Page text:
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Definition & History

Karate (Jap., "empty hand"), martial art of unarmed self-defence in which directed or focused blows of the hands and feet, accompanied by special breathing and shouts, are dealt from poised positions. More than a method of combat, karate emphasises self-discipline, positive attitude, and high moral purpose. It is taught professionally at different levels, and under different Asian names, as a self-defence skill, a competitive sport, and a free-style exercise.

Karate developed in Japan, the name originating as recently as the 1930s. However, the techniques are very ancient, and derive from the 6th-century Chinese art of Shaolin boxing which was further developed on the Japanese island of Okinawa in about 1500 into "Tang hand" which enabled the islanders to fight bare-handed against armed Japanese oppressors. In the 1920s Tang hand was introduced to Japan by Funakoshi Gichin who adopted the word karate. The style he practised became known as Shotokan, now one of the five major styles of Japan; the others are Wado-ryu, Gojo-ryu, Shito-ryu, and Kyukushinkai. Each places different emphases on technique, speed, and power.

Technique and Training

Karate is related to judo and jujitsu, but stresses techniques for striking, with lethal kicks and punches, rather than wrestling or throwing an opponent. The three elements of speed, strength, and technique are vital to karate expertise. Constant alertness and a keen sense of timing and surprise are also requisites.

Great attention is given to knowing the most vulnerable points of the human body, which may be attacked by the hands, elbows, knees, or feet. These areas include the face, neck, solar plexus, spinal column, groin, and kidneys. In ordinary karate competitions or exhibitions, only the area of the body above the waist is allowed as a target, and all blows are to be pulled. The most common blows used are chops or knife hands, knuckle punches, hammerblows, finger jabs, and front, side, back, round, jump, and stamping kicks. In actual fighting, any of these blows can be fatal. The ability of a karate master (sen sei) to break boards or bricks with a chop of the bare hand is proverbial.

The karate trainee toughens hands and feet by driving them into containers of sand, rice, or gravel and by striking sandbags and special punching boards. Constant exercises are important for limbering up and for strengthening the muscles of the body. Deep-breathing exercises are also useful because exhalation and sudden shouts accompany the directed blows, particularly the final or so-called killing blows. Such breathing and cries help the rhythm of the karate attack, focus more force in each blow or block, and psychologically invigorate a person while disconcerting the opponent.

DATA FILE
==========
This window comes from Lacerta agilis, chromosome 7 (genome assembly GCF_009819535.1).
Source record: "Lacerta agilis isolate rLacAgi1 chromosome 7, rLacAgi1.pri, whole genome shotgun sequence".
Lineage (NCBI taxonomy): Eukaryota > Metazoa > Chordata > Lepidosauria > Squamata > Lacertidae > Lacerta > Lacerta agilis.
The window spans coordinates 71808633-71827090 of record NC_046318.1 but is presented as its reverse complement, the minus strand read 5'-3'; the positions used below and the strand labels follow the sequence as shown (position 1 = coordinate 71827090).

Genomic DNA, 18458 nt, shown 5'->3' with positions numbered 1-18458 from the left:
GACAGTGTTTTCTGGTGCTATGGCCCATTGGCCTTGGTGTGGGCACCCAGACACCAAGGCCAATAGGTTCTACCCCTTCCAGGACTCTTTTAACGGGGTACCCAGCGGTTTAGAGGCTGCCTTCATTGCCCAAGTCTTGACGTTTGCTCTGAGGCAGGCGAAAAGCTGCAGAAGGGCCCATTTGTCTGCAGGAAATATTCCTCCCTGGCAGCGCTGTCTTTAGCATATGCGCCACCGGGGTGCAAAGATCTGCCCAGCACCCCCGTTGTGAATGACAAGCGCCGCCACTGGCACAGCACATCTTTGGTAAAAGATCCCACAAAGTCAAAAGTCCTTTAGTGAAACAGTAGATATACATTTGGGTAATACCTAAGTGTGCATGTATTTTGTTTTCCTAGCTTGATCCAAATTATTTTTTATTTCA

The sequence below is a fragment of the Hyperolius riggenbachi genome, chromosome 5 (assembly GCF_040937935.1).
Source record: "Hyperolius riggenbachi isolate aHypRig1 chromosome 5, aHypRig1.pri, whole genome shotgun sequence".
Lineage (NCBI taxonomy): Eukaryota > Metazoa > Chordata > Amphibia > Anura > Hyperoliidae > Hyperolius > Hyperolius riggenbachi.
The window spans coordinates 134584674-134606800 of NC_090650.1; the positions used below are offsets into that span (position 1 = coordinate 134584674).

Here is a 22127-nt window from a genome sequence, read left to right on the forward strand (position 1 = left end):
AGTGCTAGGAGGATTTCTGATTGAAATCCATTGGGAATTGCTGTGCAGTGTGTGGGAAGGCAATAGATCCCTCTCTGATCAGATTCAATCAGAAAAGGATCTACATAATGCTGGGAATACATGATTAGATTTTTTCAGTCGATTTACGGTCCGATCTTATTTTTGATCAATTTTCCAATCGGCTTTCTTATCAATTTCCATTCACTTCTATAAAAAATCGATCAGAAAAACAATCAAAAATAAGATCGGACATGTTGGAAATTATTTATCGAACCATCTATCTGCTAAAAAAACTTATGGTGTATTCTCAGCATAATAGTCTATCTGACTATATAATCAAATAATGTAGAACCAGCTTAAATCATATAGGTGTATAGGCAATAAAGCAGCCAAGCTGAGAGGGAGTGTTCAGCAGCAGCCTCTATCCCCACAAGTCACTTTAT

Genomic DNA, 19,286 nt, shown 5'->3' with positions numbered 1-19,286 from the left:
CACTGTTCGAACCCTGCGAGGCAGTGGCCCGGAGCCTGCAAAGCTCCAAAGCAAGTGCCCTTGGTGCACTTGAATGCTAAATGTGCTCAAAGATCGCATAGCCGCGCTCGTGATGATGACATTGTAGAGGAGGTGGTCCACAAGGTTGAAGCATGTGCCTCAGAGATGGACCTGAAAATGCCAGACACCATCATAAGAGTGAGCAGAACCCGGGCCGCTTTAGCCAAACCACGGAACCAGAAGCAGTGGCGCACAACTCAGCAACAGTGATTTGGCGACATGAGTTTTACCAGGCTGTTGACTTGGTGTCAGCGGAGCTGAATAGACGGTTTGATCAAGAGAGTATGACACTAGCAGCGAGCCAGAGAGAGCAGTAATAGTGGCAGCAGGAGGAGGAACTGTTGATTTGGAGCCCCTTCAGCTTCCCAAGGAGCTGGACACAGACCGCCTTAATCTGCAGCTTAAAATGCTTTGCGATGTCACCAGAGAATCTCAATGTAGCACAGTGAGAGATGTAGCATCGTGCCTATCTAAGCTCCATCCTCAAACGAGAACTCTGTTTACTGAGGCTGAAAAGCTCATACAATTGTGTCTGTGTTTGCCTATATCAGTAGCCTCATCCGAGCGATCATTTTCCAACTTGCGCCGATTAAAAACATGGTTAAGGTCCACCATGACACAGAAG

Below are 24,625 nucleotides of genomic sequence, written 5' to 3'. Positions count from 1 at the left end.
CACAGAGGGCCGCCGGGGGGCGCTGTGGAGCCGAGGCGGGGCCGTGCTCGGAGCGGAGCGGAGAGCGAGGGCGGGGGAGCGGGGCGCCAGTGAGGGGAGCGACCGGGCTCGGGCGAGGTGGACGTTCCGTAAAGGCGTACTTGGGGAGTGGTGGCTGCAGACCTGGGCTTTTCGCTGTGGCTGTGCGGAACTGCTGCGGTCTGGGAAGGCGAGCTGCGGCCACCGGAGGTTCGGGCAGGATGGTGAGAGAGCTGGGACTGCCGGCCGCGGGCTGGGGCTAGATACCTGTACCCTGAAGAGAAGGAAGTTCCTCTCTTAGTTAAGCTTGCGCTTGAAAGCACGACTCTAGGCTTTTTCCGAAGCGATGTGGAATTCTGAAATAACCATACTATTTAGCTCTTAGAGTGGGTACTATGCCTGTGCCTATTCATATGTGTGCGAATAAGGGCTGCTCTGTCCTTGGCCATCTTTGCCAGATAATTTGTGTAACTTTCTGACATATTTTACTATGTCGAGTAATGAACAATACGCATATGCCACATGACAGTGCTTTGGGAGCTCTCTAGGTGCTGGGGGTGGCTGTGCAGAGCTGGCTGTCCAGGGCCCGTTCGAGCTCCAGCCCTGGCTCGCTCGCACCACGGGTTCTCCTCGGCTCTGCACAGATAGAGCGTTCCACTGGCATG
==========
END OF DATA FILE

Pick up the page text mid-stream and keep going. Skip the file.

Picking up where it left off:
Instruction and Achievement

The language of karate is chiefly Japanese. A karate training hall or gym is called a doj o, and the white, pyjama-like garment worn in all training is called the gi. More than 200 specific Japanese terms are used for the various blows and moves that are employed in movement sequences called kata.

Degrees of achievement are formally recognised in karate training, each represented by a cloth belt of a particular colour worn around the gi, the usual colours being, in ascending order, white, green, purple, brown, and black. Qualifications for belts differ from school to school, depending upon the style and standard of karate taught. The black belt, or Dan, signifies the highest proficiency in karate and, like the other belts, is itself qualified by degrees of honour or skill, the highest Dan being the ninth or tenth degree.


In 1949 Funakoshi Gichin founded the Japan Karate Association which held the first All-Japan championships in 1957. Karate spread to the West in the 1950s, and the All-Japan Karate-do Organisation (FAJKO), founded in 1964, staged the first multi-style world championships in 1970. Such high standards have now been attained that Europeans have frequently defeated Japanese opponents, although the Japanese still have supremacy in the kata movement routines. Women first took part in the world championships in 1980. Karate has also been incorporated into training programs for the police and armed forces of many nations.